October 22, 2011
LSU 45, Auburn 10.
Lord knows, LSU has always had talent. Frightening talent. But the Tigers have lived for so long as the kind of team that scrapes by for a living — more than half of their SEC wins from 2008 to 2010 came by a touchdown or less — surviving by whatever means necessary almost seemed to be part of the weekly gameplan. It took three fourth quarter comebacks to get this team to 11 wins last year. Hell, it took four fourth quarter comebacks for the 2007 team to make the BCS Championship Game, not to mention the two games it lost that season in overtime. Under Les Miles, that's how LSU rolls.
That's how it has rolled, anyway. Maybe it's the new offensive coordinator. Maybe it's a more experienced, mature lineup coming together as upperclassmen. Maybe it's a looser attitude from a more entrenched head coach. Maybe it's a combination of all of the above. But the Tigers flipped some kind of switch between the end of the 2010 season and the beginning of 2011. The result is an absolute nightmare.
And once again, the catalyst for nationwide tremors is the ongoing emergence of an offense that seemed to spend years keeping its blue-chip athletes as close to the vest as possible. No one is particularly surprised by the dominance on the other side: Today, the defense did exactly what it was expected to do to Auburn's first-time starting quarterback, Clint Moseley, sacking him six times and returning an interception for a touchdown in the third quarter, a series of scenes right out of the "Inexperienced Quarterback In a Tough Environment" script. Auburn punted or turned the ball over on eight of its first nine possessions.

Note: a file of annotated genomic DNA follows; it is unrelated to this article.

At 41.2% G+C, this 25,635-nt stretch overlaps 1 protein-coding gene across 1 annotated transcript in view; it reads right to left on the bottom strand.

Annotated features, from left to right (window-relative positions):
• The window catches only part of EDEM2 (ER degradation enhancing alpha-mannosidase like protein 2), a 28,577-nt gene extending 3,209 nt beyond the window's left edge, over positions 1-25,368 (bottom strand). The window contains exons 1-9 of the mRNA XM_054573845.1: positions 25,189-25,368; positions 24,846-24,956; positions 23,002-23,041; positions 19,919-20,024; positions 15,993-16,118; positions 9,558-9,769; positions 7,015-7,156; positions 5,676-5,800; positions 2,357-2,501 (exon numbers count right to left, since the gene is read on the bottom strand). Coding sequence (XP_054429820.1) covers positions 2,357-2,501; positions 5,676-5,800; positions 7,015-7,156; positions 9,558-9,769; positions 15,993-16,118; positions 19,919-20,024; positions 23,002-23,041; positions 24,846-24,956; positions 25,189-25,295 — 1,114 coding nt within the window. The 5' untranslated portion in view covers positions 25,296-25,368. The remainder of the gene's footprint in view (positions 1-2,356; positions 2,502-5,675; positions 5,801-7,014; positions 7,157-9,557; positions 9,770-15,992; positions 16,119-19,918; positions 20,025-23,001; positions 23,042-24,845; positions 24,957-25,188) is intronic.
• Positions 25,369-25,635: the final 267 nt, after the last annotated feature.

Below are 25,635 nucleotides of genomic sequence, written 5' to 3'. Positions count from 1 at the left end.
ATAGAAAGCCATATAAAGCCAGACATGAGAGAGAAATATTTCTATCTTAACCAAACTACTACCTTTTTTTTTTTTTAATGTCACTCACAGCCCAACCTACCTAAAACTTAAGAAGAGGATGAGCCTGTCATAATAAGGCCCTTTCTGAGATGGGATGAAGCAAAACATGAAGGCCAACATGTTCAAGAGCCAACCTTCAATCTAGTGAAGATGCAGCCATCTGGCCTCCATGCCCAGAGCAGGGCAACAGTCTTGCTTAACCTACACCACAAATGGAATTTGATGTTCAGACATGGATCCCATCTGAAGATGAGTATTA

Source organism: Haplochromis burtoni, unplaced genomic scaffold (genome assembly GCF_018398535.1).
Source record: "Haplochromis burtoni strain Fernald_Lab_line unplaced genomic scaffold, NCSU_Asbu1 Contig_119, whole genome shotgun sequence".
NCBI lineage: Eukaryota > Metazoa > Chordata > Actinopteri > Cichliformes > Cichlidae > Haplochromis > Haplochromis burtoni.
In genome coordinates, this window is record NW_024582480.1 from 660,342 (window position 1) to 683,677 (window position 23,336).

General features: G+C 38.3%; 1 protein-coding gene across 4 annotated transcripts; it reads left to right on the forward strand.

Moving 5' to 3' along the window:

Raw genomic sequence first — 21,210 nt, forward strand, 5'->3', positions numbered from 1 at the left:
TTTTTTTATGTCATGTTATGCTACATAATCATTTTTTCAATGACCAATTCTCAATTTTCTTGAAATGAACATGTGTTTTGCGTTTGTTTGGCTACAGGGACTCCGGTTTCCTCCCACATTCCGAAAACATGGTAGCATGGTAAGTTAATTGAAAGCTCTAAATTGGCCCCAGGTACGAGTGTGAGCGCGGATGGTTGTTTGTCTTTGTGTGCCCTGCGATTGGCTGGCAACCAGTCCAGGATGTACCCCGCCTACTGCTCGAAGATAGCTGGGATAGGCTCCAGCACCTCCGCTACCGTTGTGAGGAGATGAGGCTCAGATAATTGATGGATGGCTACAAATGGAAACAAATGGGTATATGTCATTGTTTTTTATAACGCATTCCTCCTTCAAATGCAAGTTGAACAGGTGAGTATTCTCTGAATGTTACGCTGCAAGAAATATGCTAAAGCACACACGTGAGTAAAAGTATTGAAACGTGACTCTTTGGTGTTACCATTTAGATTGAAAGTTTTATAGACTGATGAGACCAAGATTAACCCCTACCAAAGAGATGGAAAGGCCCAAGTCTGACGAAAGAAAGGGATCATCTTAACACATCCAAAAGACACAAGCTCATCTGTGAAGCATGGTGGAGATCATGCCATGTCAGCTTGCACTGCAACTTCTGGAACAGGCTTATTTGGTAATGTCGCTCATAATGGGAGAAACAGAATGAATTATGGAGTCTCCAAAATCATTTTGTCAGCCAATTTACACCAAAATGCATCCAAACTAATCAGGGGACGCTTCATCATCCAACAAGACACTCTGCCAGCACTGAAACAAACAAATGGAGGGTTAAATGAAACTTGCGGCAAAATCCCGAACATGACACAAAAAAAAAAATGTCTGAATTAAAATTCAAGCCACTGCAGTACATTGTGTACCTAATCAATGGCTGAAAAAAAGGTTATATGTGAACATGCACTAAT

By the time Ron Brooks hit paydirt on the pick-six, though, the extra padding hardly mattered. The offense had just turned in its fourth touchdown in as many possessions, the rout was old news and the home crowd was already calling for Alabama on the other side of the coming bye week.
With 45 points today, the Tigers have scored at least 35 in seven of their first eight games, a mark they hit just three times in 26 games in 2009-10 combined. With a pair of touchdown grabs covering 42 and 46 yards in the second quarter, Rueben Randle alone has more 40-plus-yard receptions (7) than the entire team had in 2010. As preposterous as it would have seemed at the beginning of the year, with three more scoring passes and no interceptions, senior quarterbacks Jarrett Lee and Jordan Jefferson remain stewards of the most efficient passing game in the SEC. Overall, the offense has now gone five full games without a turnover.
At this point, "momentum" is irrelevant: Going into the most anticipated regular season game of this year or almost any other, LSU is legitimately dominant. It hasn't been anything less than dominant from the opening kickoff of opening night. Oregon, West Virginia, Florida, Tennessee, Auburn — all speed bumps en route to Tuscaloosa. If the stage for Nov. 5 was already set but for the hype, the Tigers played their role to the hilt.